Yes I would say, however some of them are in effect a decent small double hander imho, nice to use in that context alone with the right line and just leave the single hand overhead side out of it generally. I would consider two handed overhead use is alright and in keeping with their use as a small double hander.
 
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dexterbuchanan1

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I went down the" switch route" solely for the lenght with no or very little intention of ever using it single handed and therefore only need lines with the weight and profile for spey casts using two hands,the lenght of the rod ensures i can fish under tree canopes with more confidence than if i had my 12ft rod,so its not so much a switch for me but a small DHer
I have a 10ft single hander with a 15.5g shooting head iv used for these parts but a heavier line weight at 23g will be easier to cast tips and larger/heavier flies,"2 hands are better than 1"i suppose for me
 

Wee-Eck

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I have a Daiwa 12' Whisker double handed rod that I use with an 8/9 Rio Windcutter line and have no trouble casting with it single handed when required. Altogether a great little grilse/seatrout rod and not expensive.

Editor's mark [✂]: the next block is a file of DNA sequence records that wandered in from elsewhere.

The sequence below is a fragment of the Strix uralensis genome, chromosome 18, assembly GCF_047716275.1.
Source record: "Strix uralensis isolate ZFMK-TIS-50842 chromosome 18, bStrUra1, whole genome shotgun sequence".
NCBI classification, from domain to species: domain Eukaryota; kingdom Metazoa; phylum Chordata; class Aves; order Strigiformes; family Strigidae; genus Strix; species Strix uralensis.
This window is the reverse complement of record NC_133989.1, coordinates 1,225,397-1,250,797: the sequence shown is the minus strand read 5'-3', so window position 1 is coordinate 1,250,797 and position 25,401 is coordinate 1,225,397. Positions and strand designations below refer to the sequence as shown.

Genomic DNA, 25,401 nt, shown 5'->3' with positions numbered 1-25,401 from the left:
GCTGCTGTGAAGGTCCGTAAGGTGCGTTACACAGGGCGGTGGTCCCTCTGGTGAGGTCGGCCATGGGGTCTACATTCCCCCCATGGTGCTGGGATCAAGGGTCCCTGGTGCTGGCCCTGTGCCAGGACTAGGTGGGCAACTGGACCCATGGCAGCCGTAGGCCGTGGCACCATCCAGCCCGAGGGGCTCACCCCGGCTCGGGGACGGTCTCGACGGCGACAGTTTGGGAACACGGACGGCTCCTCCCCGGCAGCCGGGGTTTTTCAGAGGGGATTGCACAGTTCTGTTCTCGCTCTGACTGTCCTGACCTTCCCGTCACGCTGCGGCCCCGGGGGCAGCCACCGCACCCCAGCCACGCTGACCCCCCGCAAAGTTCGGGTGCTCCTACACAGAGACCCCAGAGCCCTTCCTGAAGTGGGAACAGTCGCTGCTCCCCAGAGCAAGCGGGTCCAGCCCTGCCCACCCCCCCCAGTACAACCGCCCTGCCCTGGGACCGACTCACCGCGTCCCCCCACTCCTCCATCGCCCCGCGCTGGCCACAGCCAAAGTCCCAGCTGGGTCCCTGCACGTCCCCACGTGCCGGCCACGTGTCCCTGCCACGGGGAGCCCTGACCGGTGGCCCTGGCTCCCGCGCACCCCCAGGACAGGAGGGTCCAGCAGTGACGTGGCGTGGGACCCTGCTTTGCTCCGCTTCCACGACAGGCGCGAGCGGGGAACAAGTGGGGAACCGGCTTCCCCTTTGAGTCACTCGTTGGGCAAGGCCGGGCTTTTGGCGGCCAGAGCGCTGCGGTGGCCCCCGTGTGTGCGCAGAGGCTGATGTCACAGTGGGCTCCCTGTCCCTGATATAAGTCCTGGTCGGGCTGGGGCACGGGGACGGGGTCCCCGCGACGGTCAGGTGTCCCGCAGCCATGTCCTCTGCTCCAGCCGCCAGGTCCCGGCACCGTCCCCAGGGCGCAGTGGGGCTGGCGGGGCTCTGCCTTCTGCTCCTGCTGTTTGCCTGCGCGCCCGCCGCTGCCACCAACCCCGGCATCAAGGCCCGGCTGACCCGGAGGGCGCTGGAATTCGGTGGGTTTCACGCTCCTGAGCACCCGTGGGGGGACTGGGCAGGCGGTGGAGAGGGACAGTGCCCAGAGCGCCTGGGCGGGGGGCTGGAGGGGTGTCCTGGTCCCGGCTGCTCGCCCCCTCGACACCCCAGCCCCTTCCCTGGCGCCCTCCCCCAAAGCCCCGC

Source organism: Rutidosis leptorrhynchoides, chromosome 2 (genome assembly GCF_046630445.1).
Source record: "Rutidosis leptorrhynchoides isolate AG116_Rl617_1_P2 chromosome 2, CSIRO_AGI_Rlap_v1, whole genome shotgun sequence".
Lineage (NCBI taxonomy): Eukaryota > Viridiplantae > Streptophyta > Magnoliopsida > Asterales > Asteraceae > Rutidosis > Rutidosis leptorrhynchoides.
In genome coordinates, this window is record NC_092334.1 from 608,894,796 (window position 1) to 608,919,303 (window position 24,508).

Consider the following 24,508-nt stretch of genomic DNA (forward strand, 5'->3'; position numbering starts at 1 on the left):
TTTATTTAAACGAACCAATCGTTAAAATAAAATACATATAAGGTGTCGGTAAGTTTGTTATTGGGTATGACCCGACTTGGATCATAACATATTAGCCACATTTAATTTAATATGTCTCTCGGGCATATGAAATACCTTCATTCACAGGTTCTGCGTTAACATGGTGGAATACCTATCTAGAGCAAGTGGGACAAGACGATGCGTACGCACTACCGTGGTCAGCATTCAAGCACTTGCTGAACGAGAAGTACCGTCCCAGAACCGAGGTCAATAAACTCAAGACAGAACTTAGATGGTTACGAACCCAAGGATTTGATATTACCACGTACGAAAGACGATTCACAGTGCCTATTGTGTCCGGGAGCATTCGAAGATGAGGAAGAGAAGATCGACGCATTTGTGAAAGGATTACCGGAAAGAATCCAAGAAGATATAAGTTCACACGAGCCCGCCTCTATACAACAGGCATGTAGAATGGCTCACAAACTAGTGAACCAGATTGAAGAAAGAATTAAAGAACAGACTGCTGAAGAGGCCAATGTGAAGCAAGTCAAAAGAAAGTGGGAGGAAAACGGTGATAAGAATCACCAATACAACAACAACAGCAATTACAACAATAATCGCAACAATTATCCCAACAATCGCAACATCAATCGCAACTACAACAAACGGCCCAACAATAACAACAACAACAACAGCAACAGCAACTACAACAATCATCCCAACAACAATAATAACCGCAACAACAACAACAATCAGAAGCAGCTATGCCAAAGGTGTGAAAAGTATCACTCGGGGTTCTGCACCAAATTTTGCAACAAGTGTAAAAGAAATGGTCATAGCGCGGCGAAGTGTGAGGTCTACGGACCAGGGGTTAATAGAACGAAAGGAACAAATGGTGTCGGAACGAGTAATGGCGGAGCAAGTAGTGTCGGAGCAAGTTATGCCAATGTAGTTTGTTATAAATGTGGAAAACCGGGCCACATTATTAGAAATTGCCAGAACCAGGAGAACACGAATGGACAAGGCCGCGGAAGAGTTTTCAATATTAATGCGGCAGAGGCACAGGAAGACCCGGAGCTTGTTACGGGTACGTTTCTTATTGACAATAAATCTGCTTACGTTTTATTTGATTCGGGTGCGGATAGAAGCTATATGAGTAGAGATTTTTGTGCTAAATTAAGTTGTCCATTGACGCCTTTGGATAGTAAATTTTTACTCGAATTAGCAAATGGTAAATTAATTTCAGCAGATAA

glenelg100

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I have just bought one of these.Have tried the shooting head that comes with it and not too impressed so tried it with a Royal Wulff Ambush #8 It definitely works better, but I think it needs a heavier line as suggested on their website (2 weights heavier than the rod )

Has anyone tried this with any other lines that they could recommend ?
I would appreciate any comments on this.


Les

I bought a Greys xf2 13' 8# recommended 33g, as I am a novice caster I went one size up Rio Scandinavia 9#, but found it very difficult , so I asked a competent caster to try, his verdict was he could put it out,but was way more difficult than it should be, as he had a boot full of lines I tried a few, ended up getting a Rio afs 9/10, 38g, so just goes to show the size/weight on the rod is not always best for everyone, I recon I went two sizes up.